Ultimately, journalism proved not to be her path in life (unless the Holly Bough wins her over), and she says she was “cajoled” into entering the family business, following in the footsteps of her father, eminent barrister Dr John O’Mahony, but she sees parallels in her current career.

“I always liked the idea of hearing people’s stories, of giving them a platform, and in a way the job I do now is slightly similar, in that I hear people’s stories, and I present that story when I’m presenting a case in court.”

The 'hotshot barrister'

Over the past decade, Doireann O’Mahony has earned a growing reputation for dogged and compassionate advocacy in the field of medical negligence, even though in conversation she laughs at the memory of being introduced as “a hotshot barrister” by the Two Norries.

In a remarkable interview earlier this year, she discussed with podcasters James Leonard and Timmy Long her passion for her career in the Bar, the three legal books she has written, and her own experience of coercive control.

The mutual affection she shares with the Two Norries was evident recently when the Hollyhill podcasters celebrated an important milestone and recorded their 100th episode in the Lord Mayor’s chambers.

Barrister Doireann O'Mahony with the Echo Boy on St Patrick's Street. Picture: Louise Bennett
Barrister Doireann O'Mahony with the Echo Boy on St Patrick's Street. Picture: Louise Bennett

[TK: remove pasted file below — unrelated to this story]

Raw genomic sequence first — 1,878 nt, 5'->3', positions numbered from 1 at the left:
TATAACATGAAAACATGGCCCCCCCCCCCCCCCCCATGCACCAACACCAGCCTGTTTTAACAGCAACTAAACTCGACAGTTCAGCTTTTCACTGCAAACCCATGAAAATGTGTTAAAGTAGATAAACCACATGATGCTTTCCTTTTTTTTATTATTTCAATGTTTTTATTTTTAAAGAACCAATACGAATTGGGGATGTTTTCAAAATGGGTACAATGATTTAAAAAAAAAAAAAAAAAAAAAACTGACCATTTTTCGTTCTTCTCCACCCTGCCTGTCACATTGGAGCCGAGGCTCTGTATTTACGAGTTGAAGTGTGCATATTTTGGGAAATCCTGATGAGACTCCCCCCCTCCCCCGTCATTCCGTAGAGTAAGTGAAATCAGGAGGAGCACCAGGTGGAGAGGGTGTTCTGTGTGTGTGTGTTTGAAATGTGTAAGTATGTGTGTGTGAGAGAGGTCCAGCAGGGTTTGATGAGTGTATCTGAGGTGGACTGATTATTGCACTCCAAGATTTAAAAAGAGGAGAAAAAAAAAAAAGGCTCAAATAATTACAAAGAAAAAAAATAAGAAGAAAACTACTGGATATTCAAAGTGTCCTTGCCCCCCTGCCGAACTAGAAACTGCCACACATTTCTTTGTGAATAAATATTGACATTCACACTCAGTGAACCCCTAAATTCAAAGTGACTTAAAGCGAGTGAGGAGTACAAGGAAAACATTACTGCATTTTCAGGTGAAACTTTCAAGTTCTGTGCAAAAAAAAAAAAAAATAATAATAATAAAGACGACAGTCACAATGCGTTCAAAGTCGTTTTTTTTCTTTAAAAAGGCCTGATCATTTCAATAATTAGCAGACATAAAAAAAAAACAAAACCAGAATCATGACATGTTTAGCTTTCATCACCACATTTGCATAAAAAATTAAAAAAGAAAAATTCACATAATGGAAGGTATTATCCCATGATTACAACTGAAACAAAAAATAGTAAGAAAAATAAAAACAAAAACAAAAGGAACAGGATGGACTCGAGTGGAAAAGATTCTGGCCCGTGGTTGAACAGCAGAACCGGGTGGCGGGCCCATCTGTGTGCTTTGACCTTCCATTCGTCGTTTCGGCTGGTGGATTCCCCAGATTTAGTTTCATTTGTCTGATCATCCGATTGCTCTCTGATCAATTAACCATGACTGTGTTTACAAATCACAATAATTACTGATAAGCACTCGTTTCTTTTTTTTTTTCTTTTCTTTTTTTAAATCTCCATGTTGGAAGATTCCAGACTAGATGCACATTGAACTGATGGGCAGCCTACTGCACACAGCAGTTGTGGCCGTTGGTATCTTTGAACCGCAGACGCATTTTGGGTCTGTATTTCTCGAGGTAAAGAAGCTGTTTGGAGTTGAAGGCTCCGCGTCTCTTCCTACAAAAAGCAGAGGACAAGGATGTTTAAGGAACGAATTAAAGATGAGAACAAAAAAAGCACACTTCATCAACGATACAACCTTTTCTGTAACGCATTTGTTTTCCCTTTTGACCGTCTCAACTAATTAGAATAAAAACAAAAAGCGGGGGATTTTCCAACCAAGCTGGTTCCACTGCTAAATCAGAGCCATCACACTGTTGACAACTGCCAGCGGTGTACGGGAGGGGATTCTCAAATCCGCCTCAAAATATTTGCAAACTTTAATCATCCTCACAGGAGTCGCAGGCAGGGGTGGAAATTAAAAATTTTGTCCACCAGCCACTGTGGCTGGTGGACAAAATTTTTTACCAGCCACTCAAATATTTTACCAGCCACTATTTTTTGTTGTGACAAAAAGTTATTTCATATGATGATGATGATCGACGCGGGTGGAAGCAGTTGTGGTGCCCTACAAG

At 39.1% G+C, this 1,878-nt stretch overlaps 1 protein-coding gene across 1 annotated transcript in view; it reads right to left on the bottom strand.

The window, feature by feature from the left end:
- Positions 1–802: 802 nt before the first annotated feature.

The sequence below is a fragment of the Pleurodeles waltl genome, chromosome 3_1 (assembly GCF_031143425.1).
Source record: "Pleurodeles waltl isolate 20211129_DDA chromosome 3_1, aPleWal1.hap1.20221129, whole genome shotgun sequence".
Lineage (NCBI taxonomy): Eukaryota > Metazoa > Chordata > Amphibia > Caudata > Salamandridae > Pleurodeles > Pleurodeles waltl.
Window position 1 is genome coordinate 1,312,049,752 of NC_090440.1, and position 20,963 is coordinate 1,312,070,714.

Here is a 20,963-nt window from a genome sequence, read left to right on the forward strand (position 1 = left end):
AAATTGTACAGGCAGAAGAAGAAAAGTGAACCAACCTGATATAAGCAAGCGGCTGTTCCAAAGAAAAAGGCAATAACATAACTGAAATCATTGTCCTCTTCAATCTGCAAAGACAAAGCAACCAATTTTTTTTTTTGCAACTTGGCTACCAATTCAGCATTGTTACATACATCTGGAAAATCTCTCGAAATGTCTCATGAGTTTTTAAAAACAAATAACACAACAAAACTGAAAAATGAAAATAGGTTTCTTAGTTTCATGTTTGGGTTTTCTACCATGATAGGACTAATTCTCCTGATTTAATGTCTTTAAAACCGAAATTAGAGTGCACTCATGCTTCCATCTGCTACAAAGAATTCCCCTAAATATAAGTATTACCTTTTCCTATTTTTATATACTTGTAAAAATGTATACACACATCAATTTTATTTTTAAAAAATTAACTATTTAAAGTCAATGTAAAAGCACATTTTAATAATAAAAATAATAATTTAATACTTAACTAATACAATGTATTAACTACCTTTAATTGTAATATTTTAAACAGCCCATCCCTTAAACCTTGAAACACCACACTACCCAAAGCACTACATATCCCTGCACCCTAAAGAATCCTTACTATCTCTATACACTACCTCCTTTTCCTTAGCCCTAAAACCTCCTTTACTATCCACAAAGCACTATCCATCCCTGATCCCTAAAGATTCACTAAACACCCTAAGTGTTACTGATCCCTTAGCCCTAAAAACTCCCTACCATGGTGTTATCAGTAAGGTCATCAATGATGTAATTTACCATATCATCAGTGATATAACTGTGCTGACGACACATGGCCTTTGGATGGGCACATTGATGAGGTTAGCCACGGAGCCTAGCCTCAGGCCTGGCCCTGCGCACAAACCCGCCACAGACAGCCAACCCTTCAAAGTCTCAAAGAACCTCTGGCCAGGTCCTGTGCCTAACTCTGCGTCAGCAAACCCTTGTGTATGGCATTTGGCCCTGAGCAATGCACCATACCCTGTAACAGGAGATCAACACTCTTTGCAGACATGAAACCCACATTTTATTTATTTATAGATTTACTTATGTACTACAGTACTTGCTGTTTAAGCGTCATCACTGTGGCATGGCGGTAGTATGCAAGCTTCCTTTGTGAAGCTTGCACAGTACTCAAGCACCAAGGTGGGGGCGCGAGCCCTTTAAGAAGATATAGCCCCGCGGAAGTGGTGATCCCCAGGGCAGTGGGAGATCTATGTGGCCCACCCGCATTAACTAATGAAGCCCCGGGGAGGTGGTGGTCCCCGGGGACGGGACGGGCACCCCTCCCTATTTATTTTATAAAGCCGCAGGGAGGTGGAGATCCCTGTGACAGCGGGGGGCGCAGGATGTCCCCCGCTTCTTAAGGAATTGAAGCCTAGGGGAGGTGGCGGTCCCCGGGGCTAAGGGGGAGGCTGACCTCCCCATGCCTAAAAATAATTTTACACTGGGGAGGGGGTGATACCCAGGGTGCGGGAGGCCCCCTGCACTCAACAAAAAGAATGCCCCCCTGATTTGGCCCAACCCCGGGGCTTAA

Sneaking into City Hall, she sat quietly on the floor at the back of what Lord Mayor Councillor Colm Kelleher calls “the people’s sitting room”, to the clear delight of the Two Norries and their producer Rowan Meegan once they realised she was there.

As we finish lunch in Nano Nagle Place, Doireann says she will never forget the time she spent working for Cork’s local newspaper.

“I learned so much in The Echo from those who welcomed me and gave so generously of their time, and for that I’ll always be grateful. At 15 years old I didn’t realise it, but with the benefit of hindsight I can see that I was gaining analytical skills and research skills which helped me later on when I came to study and practice law.”

She says those noisy, fast-paced days in Academy Street have stood her in good stead in her later career, helping to prepare her for her work in law, an education for which she says she will always be grateful.

“I was learning to express a little bit of creativity with the writing, so when I came to the Bar I discovered that finding the best solution in a given scenario isn’t always as easy as you think it might be, and in order to outmanoeuvre your opponent it’s essential to be able to think outside the box and to be creative.

“I was quiet and rather shy when I was young, but the buzz of The Echo newsroom helped me to come out of my shell a bit and I think it equipped me with better communication skills,” she says.

“Nowadays I’ll always tell anyone who asks for advice about a career in law that ‘people skills’ are paramount. No matter how well someone does academically, at the end of the day a lawyer is a person who works with people, on behalf of people, and the decisions that are made affect people’s lives.

“Knowing that you can make a real difference for people is pretty special. It’s what motivates me to keep showing up and doing the best job possible.”